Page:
Paul also titles Epaphroditus as “fellow worker.” Paul uses this title twelve times and it is always in reference to those who worked alongside of him in the ministry. Paul not only commends Epaphroditus as one whom he has great affection but also one who shares in the commitment of the ministry for Jesus Christ.

Epaphroditus is given the title of “fellow soldier.” Epaphroditus is not only joined with Paul in a bond of love and a serving heart for the advancement of the gospel of Jesus Christ, but he also shares the relationship towards the enemies which fight against the ministry he and Paul are engaged in. Fellow soldier was a strong title in the Greek. It was given to the warriors of great valor and meant that they were equal in the fight as the commanders. Paul then is saying that Epaphroditus was his fellow commander in chief, his fellow leader in the spiritual war in which they were engaged.

Paul through the wisdom of the Lord Jesus Christ was sent Epaphroditus to supply the need that he had to accomplish the work set before him according to the plan of the Lord. So many times we find reasons to not serve in the capacity that we have been called. If there is anything hindering our walk then first we should take it to the Lord in prayer. Our Lord knows just what we need to overcome the obstacles in the path before us. “So do not be like them; for your Father knows what you need before you ask Him.” (Matthew 6:8)

Paul was sent Epaphroditus as brother in Christ. They together who had been born again in the Spirit of Truth shared a like-mindedness in the mind of Jesus Christ. They were no longer who they once were but now were together in purpose by the renewing of their mind. “And do not be conformed to this world, but be transformed by the renewing of your mind, so that you may prove what the will of God is, that which is good and acceptable and perfect.” (Romans 12:2) They were one in Christ to accomplish all things by the strengthening of Jesus. (Philippians 4:13)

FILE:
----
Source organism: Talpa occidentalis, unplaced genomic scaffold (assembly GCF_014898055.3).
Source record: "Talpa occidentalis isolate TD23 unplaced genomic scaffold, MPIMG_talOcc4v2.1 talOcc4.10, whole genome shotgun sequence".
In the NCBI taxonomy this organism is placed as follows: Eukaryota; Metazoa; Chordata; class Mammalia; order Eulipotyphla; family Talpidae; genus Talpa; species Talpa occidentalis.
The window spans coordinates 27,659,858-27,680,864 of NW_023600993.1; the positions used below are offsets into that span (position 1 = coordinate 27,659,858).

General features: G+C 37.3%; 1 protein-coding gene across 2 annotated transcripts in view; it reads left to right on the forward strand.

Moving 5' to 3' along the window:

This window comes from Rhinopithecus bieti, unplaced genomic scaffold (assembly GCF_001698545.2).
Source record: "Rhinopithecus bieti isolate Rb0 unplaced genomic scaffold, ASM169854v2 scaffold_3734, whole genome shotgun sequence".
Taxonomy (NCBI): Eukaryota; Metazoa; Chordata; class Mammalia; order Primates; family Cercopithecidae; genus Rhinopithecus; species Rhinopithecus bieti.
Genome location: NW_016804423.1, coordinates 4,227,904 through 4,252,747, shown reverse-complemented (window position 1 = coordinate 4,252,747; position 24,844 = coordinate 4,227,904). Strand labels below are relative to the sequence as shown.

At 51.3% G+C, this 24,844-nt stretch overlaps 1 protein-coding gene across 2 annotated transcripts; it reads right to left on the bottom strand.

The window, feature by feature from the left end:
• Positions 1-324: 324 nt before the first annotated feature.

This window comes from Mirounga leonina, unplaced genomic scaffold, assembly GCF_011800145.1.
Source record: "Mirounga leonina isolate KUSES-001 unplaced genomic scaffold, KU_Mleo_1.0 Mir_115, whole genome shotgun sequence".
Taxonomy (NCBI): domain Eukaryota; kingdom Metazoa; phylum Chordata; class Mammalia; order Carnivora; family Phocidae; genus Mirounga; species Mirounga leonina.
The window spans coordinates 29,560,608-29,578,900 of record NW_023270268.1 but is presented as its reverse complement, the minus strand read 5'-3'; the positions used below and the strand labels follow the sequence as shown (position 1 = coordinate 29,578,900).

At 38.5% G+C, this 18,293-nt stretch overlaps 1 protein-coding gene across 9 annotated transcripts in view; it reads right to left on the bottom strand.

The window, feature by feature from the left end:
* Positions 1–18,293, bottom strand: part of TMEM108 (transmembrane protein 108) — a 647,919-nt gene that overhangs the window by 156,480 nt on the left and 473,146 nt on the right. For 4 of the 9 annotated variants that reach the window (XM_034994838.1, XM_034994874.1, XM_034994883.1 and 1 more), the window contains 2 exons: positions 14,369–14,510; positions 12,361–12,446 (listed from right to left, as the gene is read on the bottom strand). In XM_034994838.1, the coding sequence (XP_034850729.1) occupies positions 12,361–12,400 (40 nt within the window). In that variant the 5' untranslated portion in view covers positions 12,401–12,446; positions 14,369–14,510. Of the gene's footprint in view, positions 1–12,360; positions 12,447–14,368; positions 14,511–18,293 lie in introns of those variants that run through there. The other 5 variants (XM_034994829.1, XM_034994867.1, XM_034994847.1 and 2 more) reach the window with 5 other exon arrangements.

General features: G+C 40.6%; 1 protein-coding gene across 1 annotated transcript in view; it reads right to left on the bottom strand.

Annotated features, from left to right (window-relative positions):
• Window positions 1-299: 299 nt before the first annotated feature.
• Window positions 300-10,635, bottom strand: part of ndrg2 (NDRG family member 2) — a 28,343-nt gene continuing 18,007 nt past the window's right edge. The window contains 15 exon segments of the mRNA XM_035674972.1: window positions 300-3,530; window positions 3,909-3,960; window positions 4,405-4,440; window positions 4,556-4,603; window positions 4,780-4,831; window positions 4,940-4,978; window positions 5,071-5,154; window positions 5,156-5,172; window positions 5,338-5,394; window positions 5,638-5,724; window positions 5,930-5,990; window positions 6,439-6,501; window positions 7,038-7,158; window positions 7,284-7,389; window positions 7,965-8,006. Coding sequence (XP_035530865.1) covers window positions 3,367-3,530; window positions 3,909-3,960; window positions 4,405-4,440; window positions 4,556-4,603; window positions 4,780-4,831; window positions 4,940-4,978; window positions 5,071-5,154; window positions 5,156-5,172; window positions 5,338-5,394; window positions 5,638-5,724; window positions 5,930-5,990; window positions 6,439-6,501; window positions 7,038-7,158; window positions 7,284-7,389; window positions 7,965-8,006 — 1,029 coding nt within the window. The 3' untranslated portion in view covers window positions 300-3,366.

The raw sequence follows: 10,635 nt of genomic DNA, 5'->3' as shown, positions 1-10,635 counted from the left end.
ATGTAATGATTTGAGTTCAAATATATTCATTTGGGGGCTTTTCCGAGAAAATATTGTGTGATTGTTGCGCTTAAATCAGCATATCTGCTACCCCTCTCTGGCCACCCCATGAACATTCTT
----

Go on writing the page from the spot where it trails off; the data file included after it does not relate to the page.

Epaphroditus was a fellow worker with Paul. He was not seeking glory for himself nor the glory from men, he was seeking only the glory that comes from His Lord and Master Jesus Christ. Epaphroditus had picked up his cross and was following Jesus, he had put himself to the plow and would not turn back. “But Jesus said to him, “No one, after putting his hand to the plow and looking back, is fit for the kingdom of God.” (Luke 9:62) As an ambassador of the Kingdom of Heaven he would not let the trappings of this world deny him the reward that awaited him on the yonder shore.

Epaphroditus was a fellow soldier in the spiritual war with the forces of evil that seek to deny the restored relationship of man with God the Father. He, as well as Paul and many other servants of the Lord Jesus Christ, was willing to make the good fight. “Fight the good fight of faith; take hold of the eternal life to which you were called, and you made the good confession in the presence of many witnesses.” (1 Timothy 6:12) There is only one foe and he was defeated on the cross of Jesus. Epaphroditus was willing to share to all that will hear that as many who will shall come to know the truth of Jesus, the only way to reach our eternal home.

Epaphroditus was a committed servant unto the Lord. He had dedicated his life to the service of his Master and to tell the lost sheep that are “distressed and dispirited like sheep without a shepherd.” (Matthew 9:36) As Christians, followers of Christ, this is our purpose, this should be our passion, and we should persevere until the day He calls us home to be with Him.

I have to ask myself, as we are to examine ourselves each day, “Test yourselves to see if you are in the faith; examine yourselves! Or do you not recognize this about yourselves, that Jesus Christ is in you–unless indeed you fail the test?” (2 Corinthians 13:5) am I regarded by my Lord as a His brother, a fellow worker, and a fellow soldier for the cause of Christ?

Thomas N Kirkpatrick

First Baptist Church of Durant, April 23, 2014